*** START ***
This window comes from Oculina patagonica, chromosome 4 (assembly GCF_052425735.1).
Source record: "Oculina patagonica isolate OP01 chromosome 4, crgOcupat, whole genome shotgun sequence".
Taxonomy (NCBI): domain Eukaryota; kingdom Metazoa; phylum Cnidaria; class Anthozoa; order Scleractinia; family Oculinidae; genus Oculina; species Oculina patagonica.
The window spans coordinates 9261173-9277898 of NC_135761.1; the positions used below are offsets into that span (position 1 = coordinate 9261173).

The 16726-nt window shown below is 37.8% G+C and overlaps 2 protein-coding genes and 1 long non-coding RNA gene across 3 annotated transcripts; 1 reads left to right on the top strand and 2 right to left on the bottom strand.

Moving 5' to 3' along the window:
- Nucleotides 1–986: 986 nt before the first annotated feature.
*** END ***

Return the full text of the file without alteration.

This window comes from Oculina patagonica, chromosome 4 (assembly GCF_052425735.1).
Source record: "Oculina patagonica isolate OP01 chromosome 4, crgOcupat, whole genome shotgun sequence".
Taxonomy (NCBI): domain Eukaryota; kingdom Metazoa; phylum Cnidaria; class Anthozoa; order Scleractinia; family Oculinidae; genus Oculina; species Oculina patagonica.
The window spans coordinates 9261173-9277898 of NC_135761.1; the positions used below are offsets into that span (position 1 = coordinate 9261173).

The 16726-nt window shown below is 37.8% G+C and overlaps 2 protein-coding genes and 1 long non-coding RNA gene across 3 annotated transcripts; 1 reads left to right on the top strand and 2 right to left on the bottom strand.

Moving 5' to 3' along the window:
- Nucleotides 1–986: 986 nt before the first annotated feature.